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PLoS Genet. 2015 Apr 1;11(4):e1005116. doi: 10.1371/journal.pgen.1005116. eCollection 2015 Apr.

CAPER is vital for energy and redox homeostasis by integrating glucose-induced mitochondrial functions via ERR-α-Gabpa and stress-induced adaptive responses via NF-κB-cMYC.

Author information

1
Department of Molecular and Cellular Biology, Baylor College of Medicine, Houston, Texas, United States of America.
2
Verna and Marrs McLean Department of Biochemistry and Alkek Center for Molecular Discovery, Baylor College of Medicine, Houston, Texas, United States of America; Dan L. Duncan Cancer Center, Baylor College of Medicine, Houston, Texas, United States of America.
3
Dan L. Duncan Cancer Center, Baylor College of Medicine, Houston, Texas, United States of America; Lester and Sue Smith Breast Center, Baylor College of Medicine, Houston, Texas, United States of America.
4
Sarah W. Stedman Nutrition and Metabolism Center, Duke University Medical School, Durham, North Carolina, United States of America.
5
Dan L. Duncan Cancer Center, Baylor College of Medicine, Houston, Texas, United States of America; Department of Medicine, Baylor College of Medicine, Houston, Texas, United States of America.
6
Department of Statistics, University of Michigan, Ann Arbor, Michigan, United States of America.
7
Huffington Center on Aging, Baylor College of Medicine, Houston, Texas, United States of America; Department of Molecular and Human Genetics, Baylor College of Medicine, Houston, Texas, United States of America.
8
Department of Molecular and Cellular Biology, Baylor College of Medicine, Houston, Texas, United States of America; Dan L. Duncan Cancer Center, Baylor College of Medicine, Houston, Texas, United States of America.

Abstract

Ever since we developed mitochondria to generate ATP, eukaryotes required intimate mito-nuclear communication. In addition, since reactive oxygen species are a cost of mitochondrial oxidative phosphorylation, this demands safeguards as protection from these harmful byproducts. Here we identified a critical transcriptional integrator which eukaryotes share to orchestrate both nutrient-induced mitochondrial energy metabolism and stress-induced nuclear responses, thereby maintaining carbon-nitrogen balance, and preserving life span and reproductive capacity. Inhibition of nutrient-induced expression of CAPER arrests nutrient-dependent cell proliferation and ATP generation and induces autophagy-mediated vacuolization. Nutrient signaling to CAPER induces mitochondrial transcription and glucose-dependent mitochondrial respiration via coactivation of nuclear receptor ERR-α-mediated Gabpa transcription. CAPER is also a coactivator for NF-κB that directly regulates c-Myc to coordinate nuclear transcriptome responses to mitochondrial stress. Finally, CAPER is responsible for anaplerotic carbon flux into TCA cycles from glycolysis, amino acids and fatty acids in order to maintain cellular energy metabolism to counter mitochondrial stress. Collectively, our studies reveal CAPER as an evolutionarily conserved 'master' regulatory mechanism by which eukaryotic cells control vital homeostasis for both ATP and antioxidants via CAPER-dependent coordinated control of nuclear and mitochondrial transcriptomic programs and their metabolisms. These CAPER dependent bioenergetic programs are highly conserved, as we demonstrated that they are essential to preserving life span and reproductive capacity in human cells-and even in C. elegans.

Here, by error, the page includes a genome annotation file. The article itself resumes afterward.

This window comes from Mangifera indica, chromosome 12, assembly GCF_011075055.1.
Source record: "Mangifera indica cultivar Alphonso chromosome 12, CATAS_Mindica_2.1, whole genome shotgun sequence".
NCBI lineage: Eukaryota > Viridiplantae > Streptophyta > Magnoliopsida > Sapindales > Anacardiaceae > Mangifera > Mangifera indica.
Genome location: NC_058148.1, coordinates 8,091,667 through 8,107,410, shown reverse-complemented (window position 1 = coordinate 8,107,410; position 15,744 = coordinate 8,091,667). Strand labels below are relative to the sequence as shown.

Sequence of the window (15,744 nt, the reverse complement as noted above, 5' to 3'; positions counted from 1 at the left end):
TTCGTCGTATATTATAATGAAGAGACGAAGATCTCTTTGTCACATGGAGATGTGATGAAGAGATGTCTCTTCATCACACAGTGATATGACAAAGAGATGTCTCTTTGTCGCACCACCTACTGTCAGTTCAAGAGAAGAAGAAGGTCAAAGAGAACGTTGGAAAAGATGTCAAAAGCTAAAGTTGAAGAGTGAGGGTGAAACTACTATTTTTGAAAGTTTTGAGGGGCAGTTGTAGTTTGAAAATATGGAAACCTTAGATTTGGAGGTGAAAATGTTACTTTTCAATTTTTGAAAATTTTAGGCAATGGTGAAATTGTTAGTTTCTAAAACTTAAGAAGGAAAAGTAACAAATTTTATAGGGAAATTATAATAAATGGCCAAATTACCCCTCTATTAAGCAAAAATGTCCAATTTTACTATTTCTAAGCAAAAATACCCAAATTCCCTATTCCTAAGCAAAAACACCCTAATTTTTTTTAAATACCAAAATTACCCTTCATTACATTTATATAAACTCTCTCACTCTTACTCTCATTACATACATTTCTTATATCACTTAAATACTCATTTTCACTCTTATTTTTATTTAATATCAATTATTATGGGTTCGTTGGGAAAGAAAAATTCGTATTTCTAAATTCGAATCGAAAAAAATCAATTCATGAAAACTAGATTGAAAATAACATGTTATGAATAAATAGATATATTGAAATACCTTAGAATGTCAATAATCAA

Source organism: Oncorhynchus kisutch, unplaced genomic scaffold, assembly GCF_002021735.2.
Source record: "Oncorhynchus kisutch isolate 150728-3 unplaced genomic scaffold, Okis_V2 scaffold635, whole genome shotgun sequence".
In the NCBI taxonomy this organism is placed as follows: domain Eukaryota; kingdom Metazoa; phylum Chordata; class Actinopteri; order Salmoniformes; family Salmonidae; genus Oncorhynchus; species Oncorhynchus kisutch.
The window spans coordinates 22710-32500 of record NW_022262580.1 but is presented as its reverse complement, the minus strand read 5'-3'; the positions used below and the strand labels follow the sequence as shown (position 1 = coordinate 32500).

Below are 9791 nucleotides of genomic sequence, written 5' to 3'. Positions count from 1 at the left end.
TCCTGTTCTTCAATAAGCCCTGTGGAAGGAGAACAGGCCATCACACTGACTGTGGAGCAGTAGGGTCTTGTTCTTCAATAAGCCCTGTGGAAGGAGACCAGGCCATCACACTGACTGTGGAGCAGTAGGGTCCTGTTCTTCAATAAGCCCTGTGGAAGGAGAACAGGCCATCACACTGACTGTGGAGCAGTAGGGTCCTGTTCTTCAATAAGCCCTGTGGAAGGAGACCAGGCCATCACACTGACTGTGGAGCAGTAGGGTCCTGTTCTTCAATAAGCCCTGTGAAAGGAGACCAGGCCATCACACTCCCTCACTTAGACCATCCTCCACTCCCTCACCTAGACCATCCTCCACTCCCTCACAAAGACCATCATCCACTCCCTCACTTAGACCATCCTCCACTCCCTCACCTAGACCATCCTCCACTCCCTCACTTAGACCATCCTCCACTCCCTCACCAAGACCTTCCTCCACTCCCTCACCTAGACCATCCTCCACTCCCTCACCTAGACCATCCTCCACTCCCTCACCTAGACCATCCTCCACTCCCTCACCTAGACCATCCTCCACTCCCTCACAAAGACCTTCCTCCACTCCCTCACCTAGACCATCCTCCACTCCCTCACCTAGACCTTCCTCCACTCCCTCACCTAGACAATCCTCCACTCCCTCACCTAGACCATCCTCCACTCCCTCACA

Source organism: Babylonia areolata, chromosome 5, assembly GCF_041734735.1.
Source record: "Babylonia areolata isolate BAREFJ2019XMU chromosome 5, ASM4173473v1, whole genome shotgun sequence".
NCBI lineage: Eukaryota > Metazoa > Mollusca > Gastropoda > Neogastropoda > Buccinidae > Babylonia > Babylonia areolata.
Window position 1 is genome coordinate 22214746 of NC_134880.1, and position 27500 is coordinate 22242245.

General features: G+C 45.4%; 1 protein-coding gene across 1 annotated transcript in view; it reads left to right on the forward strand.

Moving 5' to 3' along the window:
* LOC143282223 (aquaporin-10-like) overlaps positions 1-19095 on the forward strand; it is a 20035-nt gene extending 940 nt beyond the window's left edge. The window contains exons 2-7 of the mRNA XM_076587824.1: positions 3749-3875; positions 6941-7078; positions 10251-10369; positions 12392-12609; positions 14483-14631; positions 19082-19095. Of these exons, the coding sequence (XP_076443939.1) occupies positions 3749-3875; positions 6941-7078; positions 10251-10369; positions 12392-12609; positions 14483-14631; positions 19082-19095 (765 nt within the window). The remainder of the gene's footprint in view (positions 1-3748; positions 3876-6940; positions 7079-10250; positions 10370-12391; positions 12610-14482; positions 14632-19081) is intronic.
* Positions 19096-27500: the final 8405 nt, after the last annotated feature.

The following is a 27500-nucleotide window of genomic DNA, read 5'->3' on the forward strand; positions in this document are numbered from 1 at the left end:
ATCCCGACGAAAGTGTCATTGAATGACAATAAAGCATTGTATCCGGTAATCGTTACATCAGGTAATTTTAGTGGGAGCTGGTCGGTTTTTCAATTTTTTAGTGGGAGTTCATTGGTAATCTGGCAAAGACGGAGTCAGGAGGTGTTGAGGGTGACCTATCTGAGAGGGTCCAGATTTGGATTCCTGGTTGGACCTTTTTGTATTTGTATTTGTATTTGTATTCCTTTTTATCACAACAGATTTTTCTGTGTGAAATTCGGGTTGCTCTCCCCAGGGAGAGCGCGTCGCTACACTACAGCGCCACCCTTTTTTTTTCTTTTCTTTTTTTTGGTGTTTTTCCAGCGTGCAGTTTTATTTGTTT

PMID:
25830341
PMCID:
PMC4382186
DOI:
10.1371/journal.pgen.1005116
[Indexed for MEDLINE]
Free PMC Article

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